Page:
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ADD/ADHD Understanding, Treatment, Strengths Part 2

Parent responses to the idea of their child having ADD/ADHD vary almost as much as reasons why children are often being diagnosed with this condition. Some parents deny the problem as long as they can. Men often have difficulty accepting that the symptoms are a problem. “He’s just being a boy” one man might say. Other men just don’t see these behaviors as anything to worry about, “He’ll outgrow it in time”. Parents are sometimes hard on each other, for example: “What’s wrong with your kid, can’t you control him?” Once parents decide something needs to be done, what should they do?

Medicine. There is a range of mediations now used to treat ADD/ADHD. Medications appear to help most with inherited or neurologically based characteristics. To evaluate the options of medications, parents should consult their family doctor or child’s pediatrician.

Treatment options vary based on the origin of the symptoms. Diet should be evaluated with medical help or with a nutritionist. The child’s history and family lifestyle issues should be evaluated. Many life stresses may contribute to the child’s inability to concentrate, impulsivity and hyperactive interactions. Further, evaluation should include an assessment of whose emotionality is regulating the family, the child’s or the adults. Additionally, the state of family emotional responsiveness and how it creates security or anxiety for the child must be considered.

Therapeutic approaches for parents in dealing with an ADD/ADHD child include:

Always be more calm and secure then they are capable of having a problem.

Don’t personalize your child’s problem, rather see your child’s difficulties as his/her own – something to assist them with.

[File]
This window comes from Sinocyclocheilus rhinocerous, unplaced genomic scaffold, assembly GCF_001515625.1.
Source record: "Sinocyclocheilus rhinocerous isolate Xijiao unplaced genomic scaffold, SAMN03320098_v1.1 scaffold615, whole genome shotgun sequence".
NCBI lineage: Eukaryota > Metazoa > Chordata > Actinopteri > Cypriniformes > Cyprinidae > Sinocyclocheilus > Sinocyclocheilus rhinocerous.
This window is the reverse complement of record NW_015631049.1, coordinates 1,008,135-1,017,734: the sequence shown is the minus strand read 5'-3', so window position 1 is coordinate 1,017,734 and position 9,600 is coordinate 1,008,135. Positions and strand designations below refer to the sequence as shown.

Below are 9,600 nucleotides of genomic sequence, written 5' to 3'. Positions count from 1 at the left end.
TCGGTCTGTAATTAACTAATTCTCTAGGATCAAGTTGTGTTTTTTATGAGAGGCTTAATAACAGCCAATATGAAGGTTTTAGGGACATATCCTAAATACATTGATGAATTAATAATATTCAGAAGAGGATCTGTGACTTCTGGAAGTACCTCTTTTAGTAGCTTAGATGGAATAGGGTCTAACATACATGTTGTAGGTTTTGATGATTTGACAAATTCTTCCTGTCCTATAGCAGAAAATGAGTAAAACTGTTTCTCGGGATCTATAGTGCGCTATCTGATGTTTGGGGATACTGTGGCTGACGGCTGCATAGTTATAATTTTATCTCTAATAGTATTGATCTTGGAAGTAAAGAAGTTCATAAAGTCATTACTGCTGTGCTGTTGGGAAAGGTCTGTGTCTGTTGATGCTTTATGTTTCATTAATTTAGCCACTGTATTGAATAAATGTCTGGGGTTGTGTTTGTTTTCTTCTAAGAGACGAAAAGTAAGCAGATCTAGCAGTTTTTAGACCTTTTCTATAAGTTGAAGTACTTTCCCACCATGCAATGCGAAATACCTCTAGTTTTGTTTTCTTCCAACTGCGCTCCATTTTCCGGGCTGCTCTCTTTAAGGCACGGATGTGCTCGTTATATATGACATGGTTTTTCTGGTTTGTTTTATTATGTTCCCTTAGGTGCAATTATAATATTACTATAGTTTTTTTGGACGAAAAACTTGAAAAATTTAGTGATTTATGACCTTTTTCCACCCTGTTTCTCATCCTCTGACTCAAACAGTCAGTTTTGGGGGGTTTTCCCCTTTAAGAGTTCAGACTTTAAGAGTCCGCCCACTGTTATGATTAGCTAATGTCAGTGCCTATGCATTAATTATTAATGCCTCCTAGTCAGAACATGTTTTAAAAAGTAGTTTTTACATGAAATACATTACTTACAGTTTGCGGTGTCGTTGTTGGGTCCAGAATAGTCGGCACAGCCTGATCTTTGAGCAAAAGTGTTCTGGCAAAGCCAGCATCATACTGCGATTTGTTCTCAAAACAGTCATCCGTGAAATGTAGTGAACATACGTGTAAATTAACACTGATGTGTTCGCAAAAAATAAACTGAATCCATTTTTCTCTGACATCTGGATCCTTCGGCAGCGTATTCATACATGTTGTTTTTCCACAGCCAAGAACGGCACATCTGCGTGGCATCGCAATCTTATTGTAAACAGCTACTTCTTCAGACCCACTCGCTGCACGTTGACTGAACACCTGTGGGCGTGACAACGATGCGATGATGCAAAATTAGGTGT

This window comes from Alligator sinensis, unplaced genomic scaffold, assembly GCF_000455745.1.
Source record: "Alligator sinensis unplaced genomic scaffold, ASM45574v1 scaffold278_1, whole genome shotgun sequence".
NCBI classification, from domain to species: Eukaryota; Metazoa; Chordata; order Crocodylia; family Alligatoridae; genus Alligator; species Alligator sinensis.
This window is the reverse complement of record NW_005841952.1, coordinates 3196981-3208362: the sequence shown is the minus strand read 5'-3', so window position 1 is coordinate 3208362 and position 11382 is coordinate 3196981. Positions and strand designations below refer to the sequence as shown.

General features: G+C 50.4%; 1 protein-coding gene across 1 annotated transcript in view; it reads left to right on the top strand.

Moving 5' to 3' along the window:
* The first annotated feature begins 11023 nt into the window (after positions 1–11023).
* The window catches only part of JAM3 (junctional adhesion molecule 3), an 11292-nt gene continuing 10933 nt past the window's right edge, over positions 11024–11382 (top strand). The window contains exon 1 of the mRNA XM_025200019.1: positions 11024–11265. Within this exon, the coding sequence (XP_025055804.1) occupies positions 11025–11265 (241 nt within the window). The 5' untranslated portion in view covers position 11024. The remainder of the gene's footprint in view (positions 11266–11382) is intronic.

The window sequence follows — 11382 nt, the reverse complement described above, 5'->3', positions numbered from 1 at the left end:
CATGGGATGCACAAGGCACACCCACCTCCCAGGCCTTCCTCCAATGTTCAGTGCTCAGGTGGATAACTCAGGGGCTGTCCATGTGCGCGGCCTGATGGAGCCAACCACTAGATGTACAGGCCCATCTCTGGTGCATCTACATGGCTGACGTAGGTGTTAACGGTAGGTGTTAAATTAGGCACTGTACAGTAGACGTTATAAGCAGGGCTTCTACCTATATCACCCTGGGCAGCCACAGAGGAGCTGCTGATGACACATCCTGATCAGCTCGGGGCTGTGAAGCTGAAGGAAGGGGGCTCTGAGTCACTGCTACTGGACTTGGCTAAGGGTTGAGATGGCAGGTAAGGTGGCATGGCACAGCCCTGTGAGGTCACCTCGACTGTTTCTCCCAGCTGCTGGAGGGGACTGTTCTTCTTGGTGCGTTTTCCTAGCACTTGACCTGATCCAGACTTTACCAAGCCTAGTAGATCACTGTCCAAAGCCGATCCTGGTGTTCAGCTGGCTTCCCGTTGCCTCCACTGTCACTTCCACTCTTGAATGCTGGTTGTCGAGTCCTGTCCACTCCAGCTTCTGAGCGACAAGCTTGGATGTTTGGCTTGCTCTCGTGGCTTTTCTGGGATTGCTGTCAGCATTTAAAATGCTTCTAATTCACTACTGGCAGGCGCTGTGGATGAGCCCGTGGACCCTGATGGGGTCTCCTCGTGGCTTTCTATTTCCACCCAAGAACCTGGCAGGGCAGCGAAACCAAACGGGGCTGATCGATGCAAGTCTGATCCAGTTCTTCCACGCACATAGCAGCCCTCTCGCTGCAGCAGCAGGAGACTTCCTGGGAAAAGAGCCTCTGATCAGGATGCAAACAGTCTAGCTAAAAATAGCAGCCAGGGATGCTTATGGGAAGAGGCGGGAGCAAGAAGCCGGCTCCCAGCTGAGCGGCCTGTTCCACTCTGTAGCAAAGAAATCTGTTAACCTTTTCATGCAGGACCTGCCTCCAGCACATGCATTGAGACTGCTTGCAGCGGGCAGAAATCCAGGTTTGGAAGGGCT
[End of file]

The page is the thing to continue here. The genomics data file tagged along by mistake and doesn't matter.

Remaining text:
Be patient, growing them up will take at least 18 years.

Limit excessive words, use actions, healthy touch, and acceptance to get them to comply. Don’t debate things based on their arguments.

Keep a healthy perspective toward them. Use accountability and love, a tough and tender combination.

Keep confrontation brief. State what is unacceptable and your belief in them beyond what they did.

Limit television and offer lots of interpersonal connection time – from reading together, sitting near each other, hugs and snuggling, to gross motor skill activities such as wrestling, kicking a soccer ball, running tag games, even going for a walk together or hike to explore a new place.

 

Other suggestions for dealing with this child include labeling feelings you see them exhibit and celebrate any observation of acceptable behavior that they might present. Children who talk about feelings are less likely to act them out. Sensitively help your child face their effects on others and help them learn to make choices based on the insight they gain.

Beyond correction and boundaries your ADD/ADHD child needs love and acceptance. Behavior will need to be managed throughout their development. It is important to not create insecure feelings in the child as you and other caregivers manage their actions and inattention. The key to healthy development for this child includes; moderating symptoms, keeping their sense of self-worth intact, and educating them about managing themselves as they mature. Love them wisely and help them grow.

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